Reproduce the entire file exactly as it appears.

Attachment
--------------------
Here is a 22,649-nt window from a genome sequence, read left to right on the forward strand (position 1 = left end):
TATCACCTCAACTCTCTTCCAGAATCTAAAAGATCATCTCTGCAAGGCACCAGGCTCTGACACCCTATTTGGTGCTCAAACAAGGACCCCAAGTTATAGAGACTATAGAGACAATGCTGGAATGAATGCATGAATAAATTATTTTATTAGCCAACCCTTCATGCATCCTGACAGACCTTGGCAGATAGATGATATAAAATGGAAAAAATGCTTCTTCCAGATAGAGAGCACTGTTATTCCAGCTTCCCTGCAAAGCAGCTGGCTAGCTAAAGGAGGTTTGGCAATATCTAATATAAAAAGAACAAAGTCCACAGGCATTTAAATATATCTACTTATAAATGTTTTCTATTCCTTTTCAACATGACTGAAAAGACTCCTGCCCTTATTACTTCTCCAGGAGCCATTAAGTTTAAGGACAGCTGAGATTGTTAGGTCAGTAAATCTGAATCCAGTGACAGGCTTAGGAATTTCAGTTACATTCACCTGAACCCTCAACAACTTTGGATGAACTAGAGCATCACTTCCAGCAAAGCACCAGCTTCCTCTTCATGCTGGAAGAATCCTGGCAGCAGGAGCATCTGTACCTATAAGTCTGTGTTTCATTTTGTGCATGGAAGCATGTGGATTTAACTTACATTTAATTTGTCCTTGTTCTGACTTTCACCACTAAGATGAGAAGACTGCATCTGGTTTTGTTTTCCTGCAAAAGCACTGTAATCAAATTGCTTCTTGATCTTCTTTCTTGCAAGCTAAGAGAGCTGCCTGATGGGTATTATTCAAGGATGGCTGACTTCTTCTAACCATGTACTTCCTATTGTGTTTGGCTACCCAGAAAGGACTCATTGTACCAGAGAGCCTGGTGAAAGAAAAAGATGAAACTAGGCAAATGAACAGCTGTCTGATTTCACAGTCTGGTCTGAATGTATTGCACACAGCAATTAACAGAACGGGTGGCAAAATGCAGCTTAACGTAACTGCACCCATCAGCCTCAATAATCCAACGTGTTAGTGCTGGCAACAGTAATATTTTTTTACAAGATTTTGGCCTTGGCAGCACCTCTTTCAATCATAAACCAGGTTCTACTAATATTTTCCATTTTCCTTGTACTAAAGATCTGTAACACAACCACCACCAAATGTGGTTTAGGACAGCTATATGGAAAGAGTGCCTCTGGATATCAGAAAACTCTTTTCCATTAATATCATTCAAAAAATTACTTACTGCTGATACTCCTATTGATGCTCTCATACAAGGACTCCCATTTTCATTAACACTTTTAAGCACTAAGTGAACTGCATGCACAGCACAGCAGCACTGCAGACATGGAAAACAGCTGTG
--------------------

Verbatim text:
Here is a 22,649-nt window from a genome sequence, read left to right on the forward strand (position 1 = left end):
TATCACCTCAACTCTCTTCCAGAATCTAAAAGATCATCTCTGCAAGGCACCAGGCTCTGACACCCTATTTGGTGCTCAAACAAGGACCCCAAGTTATAGAGACTATAGAGACAATGCTGGAATGAATGCATGAATAAATTATTTTATTAGCCAACCCTTCATGCATCCTGACAGACCTTGGCAGATAGATGATATAAAATGGAAAAAATGCTTCTTCCAGATAGAGAGCACTGTTATTCCAGCTTCCCTGCAAAGCAGCTGGCTAGCTAAAGGAGGTTTGGCAATATCTAATATAAAAAGAACAAAGTCCACAGGCATTTAAATATATCTACTTATAAATGTTTTCTATTCCTTTTCAACATGACTGAAAAGACTCCTGCCCTTATTACTTCTCCAGGAGCCATTAAGTTTAAGGACAGCTGAGATTGTTAGGTCAGTAAATCTGAATCCAGTGACAGGCTTAGGAATTTCAGTTACATTCACCTGAACCCTCAACAACTTTGGATGAACTAGAGCATCACTTCCAGCAAAGCACCAGCTTCCTCTTCATGCTGGAAGAATCCTGGCAGCAGGAGCATCTGTACCTATAAGTCTGTGTTTCATTTTGTGCATGGAAGCATGTGGATTTAACTTACATTTAATTTGTCCTTGTTCTGACTTTCACCACTAAGATGAGAAGACTGCATCTGGTTTTGTTTTCCTGCAAAAGCACTGTAATCAAATTGCTTCTTGATCTTCTTTCTTGCAAGCTAAGAGAGCTGCCTGATGGGTATTATTCAAGGATGGCTGACTTCTTCTAACCATGTACTTCCTATTGTGTTTGGCTACCCAGAAAGGACTCATTGTACCAGAGAGCCTGGTGAAAGAAAAAGATGAAACTAGGCAAATGAACAGCTGTCTGATTTCACAGTCTGGTCTGAATGTATTGCACACAGCAATTAACAGAACGGGTGGCAAAATGCAGCTTAACGTAACTGCACCCATCAGCCTCAATAATCCAACGTGTTAGTGCTGGCAACAGTAATATTTTTTTACAAGATTTTGGCCTTGGCAGCACCTCTTTCAATCATAAACCAGGTTCTACTAATATTTTCCATTTTCCTTGTACTAAAGATCTGTAACACAACCACCACCAAATGTGGTTTAGGACAGCTATATGGAAAGAGTGCCTCTGGATATCAGAAAACTCTTTTCCATTAATATCATTCAAAAAATTACTTACTGCTGATACTCCTATTGATGCTCTCATACAAGGACTCCCATTTTCATTAACACTTTTAAGCACTAAGTGAACTGCATGCACAGCACAGCAGCACTGCAGACATGGAAAACAGCTGTG